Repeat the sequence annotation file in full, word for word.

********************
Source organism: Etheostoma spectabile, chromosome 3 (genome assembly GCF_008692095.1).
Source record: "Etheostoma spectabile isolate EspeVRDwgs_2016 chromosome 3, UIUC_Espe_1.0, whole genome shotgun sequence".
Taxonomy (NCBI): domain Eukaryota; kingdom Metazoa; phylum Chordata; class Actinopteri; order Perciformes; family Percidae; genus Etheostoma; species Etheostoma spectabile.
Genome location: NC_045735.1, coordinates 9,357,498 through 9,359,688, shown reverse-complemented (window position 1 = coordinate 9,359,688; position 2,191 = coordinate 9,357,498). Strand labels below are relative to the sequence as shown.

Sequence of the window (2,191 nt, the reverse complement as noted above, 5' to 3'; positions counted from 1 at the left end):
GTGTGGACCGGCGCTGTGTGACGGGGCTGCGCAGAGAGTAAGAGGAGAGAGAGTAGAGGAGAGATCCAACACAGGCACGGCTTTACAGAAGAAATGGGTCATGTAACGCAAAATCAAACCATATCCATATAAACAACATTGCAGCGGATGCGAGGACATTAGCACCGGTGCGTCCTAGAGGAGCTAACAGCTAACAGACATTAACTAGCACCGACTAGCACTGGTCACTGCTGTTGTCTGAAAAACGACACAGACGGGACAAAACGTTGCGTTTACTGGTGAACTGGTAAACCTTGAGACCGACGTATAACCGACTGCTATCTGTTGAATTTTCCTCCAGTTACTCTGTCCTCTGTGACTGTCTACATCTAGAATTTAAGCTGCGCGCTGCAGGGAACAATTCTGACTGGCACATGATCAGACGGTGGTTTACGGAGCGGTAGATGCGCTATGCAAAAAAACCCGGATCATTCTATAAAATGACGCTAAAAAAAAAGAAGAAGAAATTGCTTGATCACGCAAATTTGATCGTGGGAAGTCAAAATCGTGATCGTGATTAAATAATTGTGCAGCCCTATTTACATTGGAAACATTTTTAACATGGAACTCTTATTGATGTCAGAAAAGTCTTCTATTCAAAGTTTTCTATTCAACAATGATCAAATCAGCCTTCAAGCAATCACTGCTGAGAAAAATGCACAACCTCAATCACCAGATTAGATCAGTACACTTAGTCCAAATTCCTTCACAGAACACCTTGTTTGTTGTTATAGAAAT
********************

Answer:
Source organism: Etheostoma spectabile, chromosome 3 (genome assembly GCF_008692095.1).
Source record: "Etheostoma spectabile isolate EspeVRDwgs_2016 chromosome 3, UIUC_Espe_1.0, whole genome shotgun sequence".
Taxonomy (NCBI): domain Eukaryota; kingdom Metazoa; phylum Chordata; class Actinopteri; order Perciformes; family Percidae; genus Etheostoma; species Etheostoma spectabile.
Genome location: NC_045735.1, coordinates 9,357,498 through 9,359,688, shown reverse-complemented (window position 1 = coordinate 9,359,688; position 2,191 = coordinate 9,357,498). Strand labels below are relative to the sequence as shown.

Sequence of the window (2,191 nt, the reverse complement as noted above, 5' to 3'; positions counted from 1 at the left end):
GTGTGGACCGGCGCTGTGTGACGGGGCTGCGCAGAGAGTAAGAGGAGAGAGAGTAGAGGAGAGATCCAACACAGGCACGGCTTTACAGAAGAAATGGGTCATGTAACGCAAAATCAAACCATATCCATATAAACAACATTGCAGCGGATGCGAGGACATTAGCACCGGTGCGTCCTAGAGGAGCTAACAGCTAACAGACATTAACTAGCACCGACTAGCACTGGTCACTGCTGTTGTCTGAAAAACGACACAGACGGGACAAAACGTTGCGTTTACTGGTGAACTGGTAAACCTTGAGACCGACGTATAACCGACTGCTATCTGTTGAATTTTCCTCCAGTTACTCTGTCCTCTGTGACTGTCTACATCTAGAATTTAAGCTGCGCGCTGCAGGGAACAATTCTGACTGGCACATGATCAGACGGTGGTTTACGGAGCGGTAGATGCGCTATGCAAAAAAACCCGGATCATTCTATAAAATGACGCTAAAAAAAAAGAAGAAGAAATTGCTTGATCACGCAAATTTGATCGTGGGAAGTCAAAATCGTGATCGTGATTAAATAATTGTGCAGCCCTATTTACATTGGAAACATTTTTAACATGGAACTCTTATTGATGTCAGAAAAGTCTTCTATTCAAAGTTTTCTATTCAACAATGATCAAATCAGCCTTCAAGCAATCACTGCTGAGAAAAATGCACAACCTCAATCACCAGATTAGATCAGTACACTTAGTCCAAATTCCTTCACAGAACACCTTGTTTGTTGTTATAGAAAT